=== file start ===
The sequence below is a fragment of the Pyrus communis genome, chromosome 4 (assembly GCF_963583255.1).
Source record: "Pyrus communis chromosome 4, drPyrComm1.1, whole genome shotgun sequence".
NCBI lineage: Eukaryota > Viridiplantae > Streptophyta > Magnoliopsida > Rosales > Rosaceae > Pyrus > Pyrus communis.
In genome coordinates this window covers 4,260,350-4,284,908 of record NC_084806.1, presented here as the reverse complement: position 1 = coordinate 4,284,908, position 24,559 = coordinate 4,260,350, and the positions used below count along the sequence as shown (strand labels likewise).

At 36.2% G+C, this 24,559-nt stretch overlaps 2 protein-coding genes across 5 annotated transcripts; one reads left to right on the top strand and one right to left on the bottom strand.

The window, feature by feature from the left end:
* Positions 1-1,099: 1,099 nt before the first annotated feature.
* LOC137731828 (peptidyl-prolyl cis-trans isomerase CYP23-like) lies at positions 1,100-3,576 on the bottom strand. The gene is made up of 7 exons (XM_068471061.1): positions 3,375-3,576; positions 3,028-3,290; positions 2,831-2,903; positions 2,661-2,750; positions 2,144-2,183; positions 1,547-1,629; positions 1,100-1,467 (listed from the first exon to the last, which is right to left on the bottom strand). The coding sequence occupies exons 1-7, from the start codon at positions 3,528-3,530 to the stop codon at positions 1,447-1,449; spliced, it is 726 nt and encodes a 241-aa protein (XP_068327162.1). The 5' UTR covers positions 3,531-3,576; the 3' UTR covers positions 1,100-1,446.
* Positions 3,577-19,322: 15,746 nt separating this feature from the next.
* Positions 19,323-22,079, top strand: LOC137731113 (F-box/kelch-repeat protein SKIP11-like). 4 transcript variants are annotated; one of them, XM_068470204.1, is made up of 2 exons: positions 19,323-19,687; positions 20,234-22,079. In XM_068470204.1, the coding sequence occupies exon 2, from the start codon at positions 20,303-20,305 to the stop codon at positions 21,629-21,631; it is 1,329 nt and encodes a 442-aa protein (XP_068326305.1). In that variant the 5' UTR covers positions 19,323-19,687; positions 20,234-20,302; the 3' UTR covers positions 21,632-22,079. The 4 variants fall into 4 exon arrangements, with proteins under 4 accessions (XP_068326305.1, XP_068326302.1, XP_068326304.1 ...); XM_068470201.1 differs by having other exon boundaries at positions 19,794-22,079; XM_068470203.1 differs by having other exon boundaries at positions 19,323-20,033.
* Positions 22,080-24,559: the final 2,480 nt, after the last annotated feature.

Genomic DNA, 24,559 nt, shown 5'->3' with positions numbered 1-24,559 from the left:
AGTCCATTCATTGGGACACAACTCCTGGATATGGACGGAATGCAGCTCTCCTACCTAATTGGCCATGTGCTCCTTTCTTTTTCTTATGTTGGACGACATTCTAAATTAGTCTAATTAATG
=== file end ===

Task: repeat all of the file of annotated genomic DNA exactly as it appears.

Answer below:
The sequence below is a fragment of the Pyrus communis genome, chromosome 4 (assembly GCF_963583255.1).
Source record: "Pyrus communis chromosome 4, drPyrComm1.1, whole genome shotgun sequence".
NCBI lineage: Eukaryota > Viridiplantae > Streptophyta > Magnoliopsida > Rosales > Rosaceae > Pyrus > Pyrus communis.
In genome coordinates this window covers 4,260,350-4,284,908 of record NC_084806.1, presented here as the reverse complement: position 1 = coordinate 4,284,908, position 24,559 = coordinate 4,260,350, and the positions used below count along the sequence as shown (strand labels likewise).

At 36.2% G+C, this 24,559-nt stretch overlaps 2 protein-coding genes across 5 annotated transcripts; one reads left to right on the top strand and one right to left on the bottom strand.

The window, feature by feature from the left end:
* Positions 1-1,099: 1,099 nt before the first annotated feature.
* LOC137731828 (peptidyl-prolyl cis-trans isomerase CYP23-like) lies at positions 1,100-3,576 on the bottom strand. The gene is made up of 7 exons (XM_068471061.1): positions 3,375-3,576; positions 3,028-3,290; positions 2,831-2,903; positions 2,661-2,750; positions 2,144-2,183; positions 1,547-1,629; positions 1,100-1,467 (listed from the first exon to the last, which is right to left on the bottom strand). The coding sequence occupies exons 1-7, from the start codon at positions 3,528-3,530 to the stop codon at positions 1,447-1,449; spliced, it is 726 nt and encodes a 241-aa protein (XP_068327162.1). The 5' UTR covers positions 3,531-3,576; the 3' UTR covers positions 1,100-1,446.
* Positions 3,577-19,322: 15,746 nt separating this feature from the next.
* Positions 19,323-22,079, top strand: LOC137731113 (F-box/kelch-repeat protein SKIP11-like). 4 transcript variants are annotated; one of them, XM_068470204.1, is made up of 2 exons: positions 19,323-19,687; positions 20,234-22,079. In XM_068470204.1, the coding sequence occupies exon 2, from the start codon at positions 20,303-20,305 to the stop codon at positions 21,629-21,631; it is 1,329 nt and encodes a 442-aa protein (XP_068326305.1). In that variant the 5' UTR covers positions 19,323-19,687; positions 20,234-20,302; the 3' UTR covers positions 21,632-22,079. The 4 variants fall into 4 exon arrangements, with proteins under 4 accessions (XP_068326305.1, XP_068326302.1, XP_068326304.1 ...); XM_068470201.1 differs by having other exon boundaries at positions 19,794-22,079; XM_068470203.1 differs by having other exon boundaries at positions 19,323-20,033.
* Positions 22,080-24,559: the final 2,480 nt, after the last annotated feature.

Genomic DNA, 24,559 nt, shown 5'->3' with positions numbered 1-24,559 from the left:
AGTCCATTCATTGGGACACAACTCCTGGATATGGACGGAATGCAGCTCTCCTACCTAATTGGCCATGTGCTCCTTTCTTTTTCTTATGTTGGACGACATTCTAAATTAGTCTAATTAATG